The rain mostly held off and the cool air was nice to run in, the marshals were friendly, there was plenty of water and I even high-5d a real life Womble (fact!) The miles ticked by and I tried not to look at my watch, I was going to put some tape over it so I couldn’t see but I forgot! I felt comfortable and knew I was running slowly but I was fine with that, I was just another anonymous runner right?!
The last mile was mostly downhill, I saw my Womble mate again and then there was a small section on an incline before we turned back onto the grass to finish where we started. I didn’t even pick up the pace for the finish, I really was happy just to jog. Over the finish line and I got my hands on my Womble medal and t-shirt – I was sooo pleased that I could still run 13 miles, order had been restored.
The power of a good run never ceases to amaze me, I wish more people knew. Just the woods, fresh air, my own thoughts and a few other runners around me. With a familiar stiffness in my legs I feel like me again, and I don’t hate myself so much anymore. Thanks Wimbledon.
…I’ve drawn this inevitable conclusion after finishing my 4th 10k race in 6 weeks and still not clocked a new PB. 10ks are stupid.
Sunday was the RunThrough Clapham Common 10k and it was the hottest day of the year so far. The Metro reported temperatures of 27 degrees in London, quite a contrast to the wind and rain just 7 days earlier (where I also blamed the weather for my under par performance…)
Saturday was also a beaut of a day and I found myself in a beer garden with a craving for cider. I never drink before a race so this surprised my friend who was more than happy to join me for some fruity pear goodness (practically one of your 5 a day anyway). Staying sober and sensible hasn’t done me any favours in the speed stakes so I thought I’d try the ‘fluid & carbs’ approach. 3 seemed about right.
I also made a careful effort to match my nails to my trainers to see if that improved my speed…
Conclusion? Well, neither of these things worked but you can’t compromise on style just because you’re a big sweaty mess and fluid & carbs are as important as oxygen (this is a fact), so I stand by my race prep.
It really was a hot, hot, hot day and I was even beginning to feel the heat as I left the house at 8.30am. The sun was scorching as we set off on the 2 lap course and it wasn’t going to let up. Don’t get me wrong, I love the sun and I love the heat but running in it is HARD, I even took a cup of water at 5k which I wouldn’t usually bother doing. I finished in 48.16 and couldn’t get my hands on a bottle of Lucozade quick enough. I’ll just call it a training run then.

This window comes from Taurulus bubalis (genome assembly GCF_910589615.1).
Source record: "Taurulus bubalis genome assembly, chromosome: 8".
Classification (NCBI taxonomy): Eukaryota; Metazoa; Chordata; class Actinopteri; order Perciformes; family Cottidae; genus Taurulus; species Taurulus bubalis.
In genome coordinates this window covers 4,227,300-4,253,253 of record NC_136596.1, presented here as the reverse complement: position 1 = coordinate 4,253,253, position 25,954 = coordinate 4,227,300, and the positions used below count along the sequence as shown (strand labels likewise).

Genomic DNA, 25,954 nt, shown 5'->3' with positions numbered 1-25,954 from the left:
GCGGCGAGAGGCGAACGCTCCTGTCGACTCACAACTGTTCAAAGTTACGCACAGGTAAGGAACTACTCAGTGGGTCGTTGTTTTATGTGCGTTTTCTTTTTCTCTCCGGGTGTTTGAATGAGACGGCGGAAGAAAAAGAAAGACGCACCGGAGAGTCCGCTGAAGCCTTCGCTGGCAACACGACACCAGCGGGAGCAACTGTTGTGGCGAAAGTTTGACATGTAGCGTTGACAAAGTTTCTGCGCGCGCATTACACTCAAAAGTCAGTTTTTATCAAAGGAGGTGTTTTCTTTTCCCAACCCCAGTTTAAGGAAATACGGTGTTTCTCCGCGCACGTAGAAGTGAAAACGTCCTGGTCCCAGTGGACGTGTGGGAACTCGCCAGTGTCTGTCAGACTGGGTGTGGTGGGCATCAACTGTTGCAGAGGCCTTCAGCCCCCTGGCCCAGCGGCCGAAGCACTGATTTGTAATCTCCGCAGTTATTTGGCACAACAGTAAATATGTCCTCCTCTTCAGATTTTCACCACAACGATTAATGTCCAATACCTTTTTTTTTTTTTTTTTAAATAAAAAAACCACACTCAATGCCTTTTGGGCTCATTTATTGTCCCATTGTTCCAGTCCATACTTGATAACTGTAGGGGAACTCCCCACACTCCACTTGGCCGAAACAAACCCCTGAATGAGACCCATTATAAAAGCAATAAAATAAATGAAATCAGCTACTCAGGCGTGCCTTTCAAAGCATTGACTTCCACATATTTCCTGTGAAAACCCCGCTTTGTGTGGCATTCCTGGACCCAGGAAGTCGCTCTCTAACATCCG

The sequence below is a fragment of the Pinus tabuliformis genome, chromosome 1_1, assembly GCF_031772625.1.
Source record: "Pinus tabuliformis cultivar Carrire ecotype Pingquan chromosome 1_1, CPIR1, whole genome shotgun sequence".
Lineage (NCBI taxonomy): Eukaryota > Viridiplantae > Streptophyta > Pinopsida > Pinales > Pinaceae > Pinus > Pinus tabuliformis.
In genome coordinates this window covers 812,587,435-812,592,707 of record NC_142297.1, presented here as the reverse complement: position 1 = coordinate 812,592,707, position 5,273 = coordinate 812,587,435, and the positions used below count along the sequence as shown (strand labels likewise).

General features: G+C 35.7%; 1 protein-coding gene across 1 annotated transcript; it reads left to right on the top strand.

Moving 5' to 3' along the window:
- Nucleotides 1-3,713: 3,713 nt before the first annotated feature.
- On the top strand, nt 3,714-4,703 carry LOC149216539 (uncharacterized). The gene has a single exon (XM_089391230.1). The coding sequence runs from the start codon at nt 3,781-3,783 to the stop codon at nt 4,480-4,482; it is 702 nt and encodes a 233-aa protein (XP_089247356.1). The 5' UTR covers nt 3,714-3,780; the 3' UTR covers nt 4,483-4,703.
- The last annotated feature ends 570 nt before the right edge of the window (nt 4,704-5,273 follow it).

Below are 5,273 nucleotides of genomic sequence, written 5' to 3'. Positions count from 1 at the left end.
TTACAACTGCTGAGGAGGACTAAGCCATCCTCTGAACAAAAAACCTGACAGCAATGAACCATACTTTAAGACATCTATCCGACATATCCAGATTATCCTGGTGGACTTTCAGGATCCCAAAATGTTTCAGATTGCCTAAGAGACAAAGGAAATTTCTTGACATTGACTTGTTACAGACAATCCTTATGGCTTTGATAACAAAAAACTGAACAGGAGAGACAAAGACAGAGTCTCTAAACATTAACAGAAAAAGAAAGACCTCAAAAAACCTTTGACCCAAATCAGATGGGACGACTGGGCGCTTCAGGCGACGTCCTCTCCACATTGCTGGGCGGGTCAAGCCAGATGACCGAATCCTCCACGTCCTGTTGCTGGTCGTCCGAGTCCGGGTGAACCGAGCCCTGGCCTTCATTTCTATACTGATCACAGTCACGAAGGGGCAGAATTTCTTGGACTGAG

The best part of the day was spotting super speedy Cat in the crowd, who I met for the first time at the Richmond Relays and meeting Hannah & Lorna who I hadn’t met before but were both fabulous. It’s always great to meet up with people who think the same way as you and, despite all being amazing runners doing amazing things, they all had their own self-doubts and concerns. I think they’re just bloody brilliant.
On my way home from work yesterday I was trying to draw some positives from my recent 10k attempts and it wasn’t actually as difficult as I thought:
Race 1: I beat Paula Radcliffe, ran a time I was more than happy with 4 weeks after VLM and had a fab evening with Zoe & free Prosecco.
Race 2: I only bloody well came 2nd and am now the proud owner of a badass trophy!
Race 3: I was the 3rd female Chaser in Richmond which officially makes me a Surrey Road League Race points scorer.
Race 4: I met some truly inspirational runner chicks who reminded me of the true spirit of running and that’s something no timing chip or Garmin stat can ever take away from us.
On the plus side, I didn’t ache at all yesterday which meant I was totally up for the Club social run and weekly bants with the Chasers – winner!
*Obviously I don’t really think 10ks are for wimps. I have nothing but respect, admiration and embarrassing amounts of jealously for anyone who can nail this git of a distance that’s too long to put the pedal to the floor from the off and too short to make excuses for. RESPECT